Valerie Plame Not the Only Agent Outed
Let's not let the media ignore anymore the fact that many, many other agents were outed by Novak when he revealed the CIA's front company, Brewster Jennings & Associates, which was listed as Plame's employer on a political contribution.
The extent of the damage done when the Brewster Jennings cover was blown could be what Tenet and Pavitt testified about before the Grand Jury last year. Because BJA was taking action and gathering intelligence on WMDs and energy, especially Saudi oil production, the damage was severe and will continue for years to come.
Nowhere have I heard on the extensive TV commentary, the name Brewster Jennings and Associates, and how the damage was far greater than outing Plame alone.
We need to swarm on this issue and get Keith Olbermann to bring this up.
The CIA Memorial Wall for dead agents:
Leak of Agent's Name Causes Exposure of CIA Front Firm
The leak of a CIA operative's name has also exposed the identity of a CIA front company, potentially expanding the damage caused by the original disclosure, Bush administration officials said yesterday.
The company's identity, Brewster-Jennings & Associates, became public because it appeared in Federal Election Commission records on a form filled out in 1999 by Valerie Plame, the case officer at the center of the controversy, when she contributed $1,000 to Al Gore's presidential primary campaign.
After the name of the company was broadcast yesterday, administration officials confirmed that it was a CIA front. They said the obscure and possibly defunct firm was listed as Plame's employer on her W-2 tax forms in 1999 when she was working undercover for the CIA. Plame's name was first published July 14 in a newspaper column by Robert D. Novak that quoted two senior administration officials. They were critical of her husband, former ambassador Joseph C. Wilson IV, for his handling of a CIA mission that undercut President Bush's claim that Iraq had sought uranium from the African nation of Niger for possible use in developing nuclear weapons.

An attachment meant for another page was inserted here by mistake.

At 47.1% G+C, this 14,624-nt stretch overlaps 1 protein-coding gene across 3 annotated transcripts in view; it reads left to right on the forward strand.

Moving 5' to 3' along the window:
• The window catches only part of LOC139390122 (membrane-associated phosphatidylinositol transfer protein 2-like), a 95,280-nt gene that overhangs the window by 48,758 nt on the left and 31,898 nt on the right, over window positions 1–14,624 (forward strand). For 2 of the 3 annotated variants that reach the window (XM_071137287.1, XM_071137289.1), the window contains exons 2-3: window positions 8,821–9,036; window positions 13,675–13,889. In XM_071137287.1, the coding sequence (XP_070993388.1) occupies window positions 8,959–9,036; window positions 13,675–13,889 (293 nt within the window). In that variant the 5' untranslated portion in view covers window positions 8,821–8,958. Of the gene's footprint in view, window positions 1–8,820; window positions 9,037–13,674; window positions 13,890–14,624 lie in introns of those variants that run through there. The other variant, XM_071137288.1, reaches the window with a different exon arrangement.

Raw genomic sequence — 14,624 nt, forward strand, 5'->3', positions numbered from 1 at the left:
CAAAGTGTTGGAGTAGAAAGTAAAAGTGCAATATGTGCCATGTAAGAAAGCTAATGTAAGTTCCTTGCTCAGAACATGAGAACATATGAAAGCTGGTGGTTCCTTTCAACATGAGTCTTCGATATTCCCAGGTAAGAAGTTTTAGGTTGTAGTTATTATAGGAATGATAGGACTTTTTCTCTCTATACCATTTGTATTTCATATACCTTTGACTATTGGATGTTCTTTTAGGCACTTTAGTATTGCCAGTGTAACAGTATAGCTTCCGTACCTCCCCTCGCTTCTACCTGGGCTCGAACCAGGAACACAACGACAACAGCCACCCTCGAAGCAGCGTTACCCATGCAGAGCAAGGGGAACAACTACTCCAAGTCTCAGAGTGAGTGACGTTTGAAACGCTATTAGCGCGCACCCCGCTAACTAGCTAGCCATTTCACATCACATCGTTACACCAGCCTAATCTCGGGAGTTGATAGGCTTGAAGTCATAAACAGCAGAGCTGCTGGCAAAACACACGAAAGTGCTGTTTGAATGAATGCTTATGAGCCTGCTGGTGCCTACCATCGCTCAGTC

The inadvertent disclosure of the name of a business affiliated with the CIA underscores the potential damage to the agency and its operatives caused by the leak of Plame's identity. Intelligence officials have said that once Plame's job as an undercover operative was revealed, other agency secrets could be unraveled and her sources might be compromised or endangered.
A former diplomat who spoke on condition of anonymity said yesterday that every foreign intelligence service would run Plame's name through its databases within hours of its publication to determine if she had visited their country and to reconstruct her activities.
"That's why the agency is so sensitive about just publishing her name," the former diplomat said.
...It could not be learned yesterday whether other CIA operatives were associated with Brewster-Jennings.
...The name of the CIA front company was broadcast yesterday by Novak, the syndicated journalist who originally identified Plame. Novak, highlighting Wilson's ties to Democrats, said on CNN that Wilson's "wife, the CIA employee, gave $1,000 to Gore and she listed herself as an employee of Brewster-Jennings & Associates."
"There is no such firm, I'm convinced," he continued. "CIA people are not supposed to list themselves with fictitious firms if they're under a deep cover -- they're supposed to be real firms, or so I'm told. Sort of adds to the little mystery."